You’d be forgiven if, after hearing the CEO of Chipotle describe its first ShopHouse Asian Kitchen restaurant concept that was opened in DuPont Circle a few years ago, you agreed with the cohort of Wall Street’s finest that declared ShopHouse might become the next leg of growth for the then-plenty-fast-growing-already purveyor of burritos and tacos “With Integrity.”
You’d be forgiven because the CEO of Chipotle repeatedly—and by that, we mean more than a dozen times over the next few years—promoted the concept and often compared that first ShopHouse restaurant with the early days of Chipotle itself.
Chipotle reports next week and we’ll finally get to see how the company’s “buzz-worthy” (their word, not ours) marketing efforts (like the online game “Friend or Faux,” the “Chiptopia” rewards program, and the online animated movie “A Love Story”) have been working to bring customers back after last year’s food-borne illness outbreaks linked to various Chipotle restaurants caused comp-store sales to tank, spurred a CDC investigation and forced the self-styled “Food with Integrity” chain to spend a lot of money upgrading the integrity of its food-handling procedures.
Wall Street, for the most part, seems convinced the storm will blow over—if a 100-times next-year EPS multiple is any indication.
In the world of Shake-Shack, everything is about “The Shack.”
Where most restaurants report “same-store sales” and “store-level operating margins” and “store economics,” SHAK reports “same-shack” sales and “shack-level operating margins” and “shack-onomics.”
It’s a cute, quirky culture the company has built from modest roots—the now-famous hot-dog stand in Madison Square Park—into an international phenomenon, in 12 short years.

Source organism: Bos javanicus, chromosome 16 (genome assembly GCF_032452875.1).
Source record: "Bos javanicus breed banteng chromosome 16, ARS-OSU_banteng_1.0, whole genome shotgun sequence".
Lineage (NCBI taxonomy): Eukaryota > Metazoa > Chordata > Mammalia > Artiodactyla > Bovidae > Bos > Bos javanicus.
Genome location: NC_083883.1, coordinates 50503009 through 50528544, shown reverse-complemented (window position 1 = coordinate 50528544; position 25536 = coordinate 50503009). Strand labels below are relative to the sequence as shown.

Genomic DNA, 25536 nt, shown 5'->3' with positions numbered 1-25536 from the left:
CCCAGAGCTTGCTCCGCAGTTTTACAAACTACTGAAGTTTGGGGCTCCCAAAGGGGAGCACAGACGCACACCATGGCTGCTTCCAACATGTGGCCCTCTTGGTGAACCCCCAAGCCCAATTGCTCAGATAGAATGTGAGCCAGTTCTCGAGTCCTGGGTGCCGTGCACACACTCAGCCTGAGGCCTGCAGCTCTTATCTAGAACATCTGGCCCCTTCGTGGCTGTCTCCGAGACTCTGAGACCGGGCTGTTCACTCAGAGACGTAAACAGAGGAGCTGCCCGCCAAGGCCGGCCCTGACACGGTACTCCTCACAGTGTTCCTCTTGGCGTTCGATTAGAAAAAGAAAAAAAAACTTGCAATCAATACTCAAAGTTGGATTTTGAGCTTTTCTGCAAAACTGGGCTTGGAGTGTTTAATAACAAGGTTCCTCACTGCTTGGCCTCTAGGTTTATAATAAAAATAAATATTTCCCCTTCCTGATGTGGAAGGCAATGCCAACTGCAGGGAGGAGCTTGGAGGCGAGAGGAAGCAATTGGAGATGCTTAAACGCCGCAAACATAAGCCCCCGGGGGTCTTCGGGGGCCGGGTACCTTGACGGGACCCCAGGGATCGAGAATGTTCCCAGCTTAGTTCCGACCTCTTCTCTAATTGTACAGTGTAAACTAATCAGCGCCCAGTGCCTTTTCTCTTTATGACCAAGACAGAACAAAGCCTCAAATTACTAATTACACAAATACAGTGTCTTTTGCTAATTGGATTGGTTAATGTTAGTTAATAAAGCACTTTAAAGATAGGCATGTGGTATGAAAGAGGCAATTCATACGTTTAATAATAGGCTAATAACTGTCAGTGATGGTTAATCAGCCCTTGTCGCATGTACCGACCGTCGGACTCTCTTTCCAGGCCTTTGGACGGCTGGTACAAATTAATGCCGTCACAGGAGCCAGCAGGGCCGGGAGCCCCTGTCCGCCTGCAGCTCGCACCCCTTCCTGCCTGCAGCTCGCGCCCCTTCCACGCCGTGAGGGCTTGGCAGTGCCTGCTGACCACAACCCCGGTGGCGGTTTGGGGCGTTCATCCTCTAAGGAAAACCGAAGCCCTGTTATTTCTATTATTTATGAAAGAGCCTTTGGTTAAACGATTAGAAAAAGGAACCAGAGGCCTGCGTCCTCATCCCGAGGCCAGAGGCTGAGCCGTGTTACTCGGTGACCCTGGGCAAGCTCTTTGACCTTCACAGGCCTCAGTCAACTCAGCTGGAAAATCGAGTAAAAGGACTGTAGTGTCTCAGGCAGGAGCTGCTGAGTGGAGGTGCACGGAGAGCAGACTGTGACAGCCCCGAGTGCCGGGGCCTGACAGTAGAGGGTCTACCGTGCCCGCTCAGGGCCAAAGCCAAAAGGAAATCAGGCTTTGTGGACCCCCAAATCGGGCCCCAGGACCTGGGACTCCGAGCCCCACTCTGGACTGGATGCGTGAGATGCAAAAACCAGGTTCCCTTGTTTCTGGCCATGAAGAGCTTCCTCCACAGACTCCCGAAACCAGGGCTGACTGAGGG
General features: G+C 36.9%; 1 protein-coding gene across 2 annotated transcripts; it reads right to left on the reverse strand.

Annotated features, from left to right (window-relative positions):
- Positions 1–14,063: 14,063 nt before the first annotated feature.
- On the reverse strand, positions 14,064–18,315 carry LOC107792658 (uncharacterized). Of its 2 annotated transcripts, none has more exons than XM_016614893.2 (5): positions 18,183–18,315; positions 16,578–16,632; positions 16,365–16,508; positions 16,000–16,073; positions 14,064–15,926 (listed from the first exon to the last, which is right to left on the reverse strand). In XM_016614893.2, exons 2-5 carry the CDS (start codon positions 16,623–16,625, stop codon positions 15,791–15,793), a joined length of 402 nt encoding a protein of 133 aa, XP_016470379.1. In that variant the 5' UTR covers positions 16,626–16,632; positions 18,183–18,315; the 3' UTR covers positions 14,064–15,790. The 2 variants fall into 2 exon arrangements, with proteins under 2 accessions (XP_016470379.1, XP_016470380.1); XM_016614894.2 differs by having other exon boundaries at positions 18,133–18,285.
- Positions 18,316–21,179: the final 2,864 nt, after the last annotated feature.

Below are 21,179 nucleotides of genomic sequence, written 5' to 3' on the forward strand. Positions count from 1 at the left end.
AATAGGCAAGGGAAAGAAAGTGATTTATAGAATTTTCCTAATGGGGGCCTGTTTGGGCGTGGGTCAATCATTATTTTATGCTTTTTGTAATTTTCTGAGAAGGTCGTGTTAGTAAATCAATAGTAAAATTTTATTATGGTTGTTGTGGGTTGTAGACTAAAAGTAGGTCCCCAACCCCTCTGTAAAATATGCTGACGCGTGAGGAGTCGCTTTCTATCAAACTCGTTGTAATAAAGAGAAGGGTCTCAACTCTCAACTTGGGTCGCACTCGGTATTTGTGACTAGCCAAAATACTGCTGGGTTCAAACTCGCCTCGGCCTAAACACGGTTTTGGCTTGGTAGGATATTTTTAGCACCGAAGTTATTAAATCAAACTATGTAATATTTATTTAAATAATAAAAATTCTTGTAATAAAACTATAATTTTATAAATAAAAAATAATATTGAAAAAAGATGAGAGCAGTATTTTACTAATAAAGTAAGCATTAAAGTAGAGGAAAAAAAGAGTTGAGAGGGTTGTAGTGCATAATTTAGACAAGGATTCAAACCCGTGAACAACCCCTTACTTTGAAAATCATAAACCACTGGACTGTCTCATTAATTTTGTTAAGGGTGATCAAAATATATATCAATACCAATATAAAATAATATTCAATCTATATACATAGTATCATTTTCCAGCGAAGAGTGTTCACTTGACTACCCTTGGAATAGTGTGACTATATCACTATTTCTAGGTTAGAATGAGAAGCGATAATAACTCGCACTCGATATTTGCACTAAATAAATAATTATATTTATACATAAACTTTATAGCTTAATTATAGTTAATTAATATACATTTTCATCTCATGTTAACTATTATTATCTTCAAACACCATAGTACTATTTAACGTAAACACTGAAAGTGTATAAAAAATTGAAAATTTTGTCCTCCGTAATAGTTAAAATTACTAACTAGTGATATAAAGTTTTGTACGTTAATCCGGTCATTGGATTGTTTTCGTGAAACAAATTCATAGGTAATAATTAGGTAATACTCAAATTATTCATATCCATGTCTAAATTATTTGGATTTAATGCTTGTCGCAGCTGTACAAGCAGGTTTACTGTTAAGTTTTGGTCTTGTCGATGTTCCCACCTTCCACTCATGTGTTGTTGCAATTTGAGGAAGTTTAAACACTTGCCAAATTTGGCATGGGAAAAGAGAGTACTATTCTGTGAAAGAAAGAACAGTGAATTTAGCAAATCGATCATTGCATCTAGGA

Of course, 12 years in today’s world is actually a long time, but things didn’t get serious until 2004 when the first Shake Shack restaurant opened, starting the launching pad that would shoot the rocket ship into orbit following the wildly hyped IPO just 16 months ago to the point where, by the end of the first quarter, there would be 88 such “Shacks,” with an inordinately large number—36 to be exact—licensed to other operators outside the U.S., mainly in the Middle Continue reading "Well That Was a Shack-ingly Brief Run"
It’s bad enough when analysts thank CEOs for letting them ask a question on an company earnings call, at least when they do it in a way that goes beyond a simple act of politeness and more towards a cringe-making act of fawning, which too many analysts have a way of doing these days.
This is, after all, a business: it’s an analyst’s job to ask questions; it’s a CEO’s job to answer them. Get on with it.
What’s worse, however—much worse—is when an analyst who asks a good question gets schmoozed by the CEO, and instead of following up and getting an answer, surrenders.
It happened tonight on the Apple call.
After thanking the company for “fitting me in” (really?) the analyst asked Tim Cook—all quotes are from the indispensable Seeking Alpha—a very reasonable question about the “top two or three things” Continue reading "When Analysts Surrender"